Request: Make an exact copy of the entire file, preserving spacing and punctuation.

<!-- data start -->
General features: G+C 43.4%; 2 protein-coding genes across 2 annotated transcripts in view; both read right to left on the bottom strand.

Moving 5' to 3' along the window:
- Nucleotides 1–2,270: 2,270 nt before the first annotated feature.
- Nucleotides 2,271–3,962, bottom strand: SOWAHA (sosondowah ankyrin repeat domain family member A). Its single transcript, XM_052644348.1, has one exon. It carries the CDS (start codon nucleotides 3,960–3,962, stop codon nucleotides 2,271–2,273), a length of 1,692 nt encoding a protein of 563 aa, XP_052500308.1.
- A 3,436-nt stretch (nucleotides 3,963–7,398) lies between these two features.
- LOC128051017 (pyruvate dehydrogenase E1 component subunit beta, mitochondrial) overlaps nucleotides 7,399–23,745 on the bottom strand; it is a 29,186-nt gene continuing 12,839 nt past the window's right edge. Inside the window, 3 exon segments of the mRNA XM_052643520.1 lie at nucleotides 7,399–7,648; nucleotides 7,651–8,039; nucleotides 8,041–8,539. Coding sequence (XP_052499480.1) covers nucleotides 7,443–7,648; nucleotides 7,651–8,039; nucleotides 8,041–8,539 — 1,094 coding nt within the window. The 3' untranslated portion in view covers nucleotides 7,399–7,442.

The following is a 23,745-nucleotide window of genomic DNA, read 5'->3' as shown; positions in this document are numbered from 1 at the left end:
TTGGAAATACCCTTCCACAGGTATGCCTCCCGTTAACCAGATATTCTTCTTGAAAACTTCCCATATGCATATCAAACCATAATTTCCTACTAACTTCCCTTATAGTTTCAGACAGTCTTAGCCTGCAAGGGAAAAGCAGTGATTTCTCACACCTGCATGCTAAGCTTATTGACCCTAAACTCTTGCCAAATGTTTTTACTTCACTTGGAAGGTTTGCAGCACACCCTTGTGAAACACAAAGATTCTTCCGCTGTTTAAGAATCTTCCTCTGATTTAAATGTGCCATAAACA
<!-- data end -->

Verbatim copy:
General features: G+C 43.4%; 2 protein-coding genes across 2 annotated transcripts in view; both read right to left on the bottom strand.

Moving 5' to 3' along the window:
- Nucleotides 1–2,270: 2,270 nt before the first annotated feature.
- Nucleotides 2,271–3,962, bottom strand: SOWAHA (sosondowah ankyrin repeat domain family member A). Its single transcript, XM_052644348.1, has one exon. It carries the CDS (start codon nucleotides 3,960–3,962, stop codon nucleotides 2,271–2,273), a length of 1,692 nt encoding a protein of 563 aa, XP_052500308.1.
- A 3,436-nt stretch (nucleotides 3,963–7,398) lies between these two features.
- LOC128051017 (pyruvate dehydrogenase E1 component subunit beta, mitochondrial) overlaps nucleotides 7,399–23,745 on the bottom strand; it is a 29,186-nt gene continuing 12,839 nt past the window's right edge. Inside the window, 3 exon segments of the mRNA XM_052643520.1 lie at nucleotides 7,399–7,648; nucleotides 7,651–8,039; nucleotides 8,041–8,539. Coding sequence (XP_052499480.1) covers nucleotides 7,443–7,648; nucleotides 7,651–8,039; nucleotides 8,041–8,539 — 1,094 coding nt within the window. The 3' untranslated portion in view covers nucleotides 7,399–7,442.

The following is a 23,745-nucleotide window of genomic DNA, read 5'->3' as shown; positions in this document are numbered from 1 at the left end:
TTGGAAATACCCTTCCACAGGTATGCCTCCCGTTAACCAGATATTCTTCTTGAAAACTTCCCATATGCATATCAAACCATAATTTCCTACTAACTTCCCTTATAGTTTCAGACAGTCTTAGCCTGCAAGGGAAAAGCAGTGATTTCTCACACCTGCATGCTAAGCTTATTGACCCTAAACTCTTGCCAAATGTTTTTACTTCACTTGGAAGGTTTGCAGCACACCCTTGTGAAACACAAAGATTCTTCCGCTGTTTAAGAATCTTCCTCTGATTTAAATGTGCCATAAACA